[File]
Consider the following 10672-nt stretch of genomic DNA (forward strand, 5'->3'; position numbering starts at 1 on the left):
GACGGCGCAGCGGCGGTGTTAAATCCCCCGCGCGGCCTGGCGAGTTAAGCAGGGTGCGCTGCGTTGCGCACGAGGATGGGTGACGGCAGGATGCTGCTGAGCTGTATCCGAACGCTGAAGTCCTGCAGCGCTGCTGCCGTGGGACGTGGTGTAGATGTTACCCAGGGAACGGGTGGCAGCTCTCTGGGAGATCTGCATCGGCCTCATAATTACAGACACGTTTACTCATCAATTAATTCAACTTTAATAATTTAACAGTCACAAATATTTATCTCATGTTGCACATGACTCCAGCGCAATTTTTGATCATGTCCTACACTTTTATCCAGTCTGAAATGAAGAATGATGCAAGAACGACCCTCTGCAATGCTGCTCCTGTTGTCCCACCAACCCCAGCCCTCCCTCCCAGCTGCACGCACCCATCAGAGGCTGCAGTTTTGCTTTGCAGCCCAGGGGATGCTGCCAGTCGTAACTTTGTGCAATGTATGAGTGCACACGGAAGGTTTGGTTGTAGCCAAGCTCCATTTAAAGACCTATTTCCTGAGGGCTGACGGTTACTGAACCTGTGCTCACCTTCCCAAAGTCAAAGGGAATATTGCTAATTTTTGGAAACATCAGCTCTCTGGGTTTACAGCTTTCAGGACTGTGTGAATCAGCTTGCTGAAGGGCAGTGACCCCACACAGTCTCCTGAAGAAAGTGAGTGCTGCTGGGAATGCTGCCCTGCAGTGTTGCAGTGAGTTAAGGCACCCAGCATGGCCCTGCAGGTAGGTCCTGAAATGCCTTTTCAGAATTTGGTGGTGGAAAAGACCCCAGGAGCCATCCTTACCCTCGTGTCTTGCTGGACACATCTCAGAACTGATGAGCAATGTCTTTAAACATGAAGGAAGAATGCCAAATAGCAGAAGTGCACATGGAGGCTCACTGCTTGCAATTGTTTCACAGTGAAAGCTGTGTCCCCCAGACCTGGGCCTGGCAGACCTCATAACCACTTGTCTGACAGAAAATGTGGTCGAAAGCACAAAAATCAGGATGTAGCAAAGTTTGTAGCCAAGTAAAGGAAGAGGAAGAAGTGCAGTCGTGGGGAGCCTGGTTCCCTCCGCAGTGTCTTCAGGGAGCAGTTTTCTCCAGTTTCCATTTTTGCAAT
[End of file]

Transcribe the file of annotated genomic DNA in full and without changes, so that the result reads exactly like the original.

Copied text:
Consider the following 10672-nt stretch of genomic DNA (forward strand, 5'->3'; position numbering starts at 1 on the left):
GACGGCGCAGCGGCGGTGTTAAATCCCCCGCGCGGCCTGGCGAGTTAAGCAGGGTGCGCTGCGTTGCGCACGAGGATGGGTGACGGCAGGATGCTGCTGAGCTGTATCCGAACGCTGAAGTCCTGCAGCGCTGCTGCCGTGGGACGTGGTGTAGATGTTACCCAGGGAACGGGTGGCAGCTCTCTGGGAGATCTGCATCGGCCTCATAATTACAGACACGTTTACTCATCAATTAATTCAACTTTAATAATTTAACAGTCACAAATATTTATCTCATGTTGCACATGACTCCAGCGCAATTTTTGATCATGTCCTACACTTTTATCCAGTCTGAAATGAAGAATGATGCAAGAACGACCCTCTGCAATGCTGCTCCTGTTGTCCCACCAACCCCAGCCCTCCCTCCCAGCTGCACGCACCCATCAGAGGCTGCAGTTTTGCTTTGCAGCCCAGGGGATGCTGCCAGTCGTAACTTTGTGCAATGTATGAGTGCACACGGAAGGTTTGGTTGTAGCCAAGCTCCATTTAAAGACCTATTTCCTGAGGGCTGACGGTTACTGAACCTGTGCTCACCTTCCCAAAGTCAAAGGGAATATTGCTAATTTTTGGAAACATCAGCTCTCTGGGTTTACAGCTTTCAGGACTGTGTGAATCAGCTTGCTGAAGGGCAGTGACCCCACACAGTCTCCTGAAGAAAGTGAGTGCTGCTGGGAATGCTGCCCTGCAGTGTTGCAGTGAGTTAAGGCACCCAGCATGGCCCTGCAGGTAGGTCCTGAAATGCCTTTTCAGAATTTGGTGGTGGAAAAGACCCCAGGAGCCATCCTTACCCTCGTGTCTTGCTGGACACATCTCAGAACTGATGAGCAATGTCTTTAAACATGAAGGAAGAATGCCAAATAGCAGAAGTGCACATGGAGGCTCACTGCTTGCAATTGTTTCACAGTGAAAGCTGTGTCCCCCAGACCTGGGCCTGGCAGACCTCATAACCACTTGTCTGACAGAAAATGTGGTCGAAAGCACAAAAATCAGGATGTAGCAAAGTTTGTAGCCAAGTAAAGGAAGAGGAAGAAGTGCAGTCGTGGGGAGCCTGGTTCCCTCCGCAGTGTCTTCAGGGAGCAGTTTTCTCCAGTTTCCATTTTTGCAAT